"I've worked all my life; I've never abused the system; I've never taken more than what I needed from the Government; and if I needed to pay something back, I pay it back. I really don't know how this system works."

After the severity and recovery timeline for her injury became clear, Young also reached out to the MSD for help in March.

However because her husband is still earning a salary, the Government agency couldn't provide her with any money - instead she was eligible for just three food vouchers worth a combined $550 between April 27 and May 19.

"We acknowledge the difficult circumstances Mrs Young faces," Gagau Annandale-Stone, MSD's regional commissioner for Wellington, told Newshub. "However, her husband's income impacts the financial assistance available to her.

"Taking household income into account is a longstanding principle underpinning New Zealand social security legislation. It is based on the notion that spouses and de facto partners owe primary obligations of support to each other, and the state's support obligations are secondary.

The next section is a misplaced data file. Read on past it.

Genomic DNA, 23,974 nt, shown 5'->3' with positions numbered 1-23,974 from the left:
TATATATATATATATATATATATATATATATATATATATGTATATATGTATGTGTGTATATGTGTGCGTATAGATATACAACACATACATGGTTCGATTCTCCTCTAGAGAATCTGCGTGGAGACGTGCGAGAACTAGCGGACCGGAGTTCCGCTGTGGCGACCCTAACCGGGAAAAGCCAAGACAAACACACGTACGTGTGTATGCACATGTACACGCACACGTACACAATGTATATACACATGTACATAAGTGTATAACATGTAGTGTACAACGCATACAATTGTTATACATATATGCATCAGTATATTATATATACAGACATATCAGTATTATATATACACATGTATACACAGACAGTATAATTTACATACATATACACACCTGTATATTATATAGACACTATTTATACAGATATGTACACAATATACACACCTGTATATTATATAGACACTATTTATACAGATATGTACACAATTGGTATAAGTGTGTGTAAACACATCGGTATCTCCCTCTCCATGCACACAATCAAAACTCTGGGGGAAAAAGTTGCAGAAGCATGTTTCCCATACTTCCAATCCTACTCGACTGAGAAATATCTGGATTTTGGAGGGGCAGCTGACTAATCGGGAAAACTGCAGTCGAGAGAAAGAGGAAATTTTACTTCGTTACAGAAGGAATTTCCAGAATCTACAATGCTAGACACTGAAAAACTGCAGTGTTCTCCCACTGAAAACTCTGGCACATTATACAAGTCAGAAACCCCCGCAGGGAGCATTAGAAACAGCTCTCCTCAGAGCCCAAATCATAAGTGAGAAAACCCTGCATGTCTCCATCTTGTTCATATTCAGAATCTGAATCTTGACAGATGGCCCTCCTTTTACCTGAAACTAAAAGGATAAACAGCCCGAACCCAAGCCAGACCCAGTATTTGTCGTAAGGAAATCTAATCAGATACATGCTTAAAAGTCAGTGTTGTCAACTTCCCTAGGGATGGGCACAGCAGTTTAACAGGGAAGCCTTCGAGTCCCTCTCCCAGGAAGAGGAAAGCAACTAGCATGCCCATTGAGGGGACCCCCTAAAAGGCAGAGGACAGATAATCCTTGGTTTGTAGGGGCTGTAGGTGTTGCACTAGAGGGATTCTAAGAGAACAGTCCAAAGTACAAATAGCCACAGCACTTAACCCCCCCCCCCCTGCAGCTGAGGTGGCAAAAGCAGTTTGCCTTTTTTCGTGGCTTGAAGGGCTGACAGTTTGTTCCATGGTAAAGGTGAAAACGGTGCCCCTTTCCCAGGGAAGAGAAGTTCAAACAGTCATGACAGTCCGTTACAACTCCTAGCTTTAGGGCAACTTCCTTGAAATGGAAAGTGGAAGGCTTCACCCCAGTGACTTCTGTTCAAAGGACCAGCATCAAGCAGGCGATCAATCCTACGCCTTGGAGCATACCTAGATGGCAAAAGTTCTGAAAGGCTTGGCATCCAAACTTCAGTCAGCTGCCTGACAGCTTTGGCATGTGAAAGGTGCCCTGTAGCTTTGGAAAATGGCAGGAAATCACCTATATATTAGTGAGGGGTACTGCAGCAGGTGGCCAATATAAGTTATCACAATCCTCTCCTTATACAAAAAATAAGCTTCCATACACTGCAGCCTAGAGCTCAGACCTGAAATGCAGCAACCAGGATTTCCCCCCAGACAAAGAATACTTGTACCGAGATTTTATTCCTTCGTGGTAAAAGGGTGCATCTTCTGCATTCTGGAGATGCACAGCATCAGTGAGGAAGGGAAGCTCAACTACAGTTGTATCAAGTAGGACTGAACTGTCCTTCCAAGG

"We are required to take all income received by either spouse (or de facto partner) into account when assessing eligibility for a benefit. There is no discretion to waive income tests for benefits."

While Young didn't divulge her husband's salary, she said it was well under a $88,000 threshold for one type of financial support she enquired about with them. She said because of their bills and other expenses, she's left with $300 a fortnight to live on, which "just isn't enough".

As a result, she's been forced to lean on her family for money and rely on the generosity of charities when she's become really desperate.

"I've had to phone up Salvation Army for a food parcel - it's degrading, you know?"

The lack of disposable income has resulted in a major psychological shift.

"I haven't spent a cent on myself. As a female, you want to go out for a coffee or whatever, but I think 'how am I going to pay for a coffee?' I'm so careful how I spend my money - and not even my money but money my family gives to me. I think twice before I do something for myself.

"When I went to the Salvation Army food bank, they told me you can select whatever you want. And I saw this slab of chocolate and I asked 'am I allowed to have it?' because I was thinking I don't deserve it because there's something else I could've taken in its place.

"There's so many other mums who feel this way," she continued through tears, "and they're too scared to come forward, too scared to say that they're struggling."